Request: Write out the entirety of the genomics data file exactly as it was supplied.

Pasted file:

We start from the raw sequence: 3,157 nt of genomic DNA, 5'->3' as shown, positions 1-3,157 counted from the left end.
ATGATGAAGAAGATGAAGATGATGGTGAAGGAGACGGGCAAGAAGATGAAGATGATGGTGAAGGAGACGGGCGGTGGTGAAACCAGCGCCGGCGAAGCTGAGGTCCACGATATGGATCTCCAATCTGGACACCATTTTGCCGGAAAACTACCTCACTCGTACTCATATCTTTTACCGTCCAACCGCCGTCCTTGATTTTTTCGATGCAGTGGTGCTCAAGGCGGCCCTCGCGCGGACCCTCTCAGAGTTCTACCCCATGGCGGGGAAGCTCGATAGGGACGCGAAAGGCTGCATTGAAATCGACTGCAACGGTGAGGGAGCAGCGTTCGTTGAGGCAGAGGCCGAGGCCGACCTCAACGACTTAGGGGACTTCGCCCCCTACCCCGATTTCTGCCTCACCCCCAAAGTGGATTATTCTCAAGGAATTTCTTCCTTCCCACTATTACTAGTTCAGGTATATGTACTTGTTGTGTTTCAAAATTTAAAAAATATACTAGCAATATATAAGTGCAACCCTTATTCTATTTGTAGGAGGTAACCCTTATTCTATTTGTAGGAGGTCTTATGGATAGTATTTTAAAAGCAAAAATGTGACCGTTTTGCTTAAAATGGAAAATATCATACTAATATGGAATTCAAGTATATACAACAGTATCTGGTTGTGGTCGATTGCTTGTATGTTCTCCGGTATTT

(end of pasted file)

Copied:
We start from the raw sequence: 3,157 nt of genomic DNA, 5'->3' as shown, positions 1-3,157 counted from the left end.
ATGATGAAGAAGATGAAGATGATGGTGAAGGAGACGGGCAAGAAGATGAAGATGATGGTGAAGGAGACGGGCGGTGGTGAAACCAGCGCCGGCGAAGCTGAGGTCCACGATATGGATCTCCAATCTGGACACCATTTTGCCGGAAAACTACCTCACTCGTACTCATATCTTTTACCGTCCAACCGCCGTCCTTGATTTTTTCGATGCAGTGGTGCTCAAGGCGGCCCTCGCGCGGACCCTCTCAGAGTTCTACCCCATGGCGGGGAAGCTCGATAGGGACGCGAAAGGCTGCATTGAAATCGACTGCAACGGTGAGGGAGCAGCGTTCGTTGAGGCAGAGGCCGAGGCCGACCTCAACGACTTAGGGGACTTCGCCCCCTACCCCGATTTCTGCCTCACCCCCAAAGTGGATTATTCTCAAGGAATTTCTTCCTTCCCACTATTACTAGTTCAGGTATATGTACTTGTTGTGTTTCAAAATTTAAAAAATATACTAGCAATATATAAGTGCAACCCTTATTCTATTTGTAGGAGGTAACCCTTATTCTATTTGTAGGAGGTCTTATGGATAGTATTTTAAAAGCAAAAATGTGACCGTTTTGCTTAAAATGGAAAATATCATACTAATATGGAATTCAAGTATATACAACAGTATCTGGTTGTGGTCGATTGCTTGTATGTTCTCCGGTATTT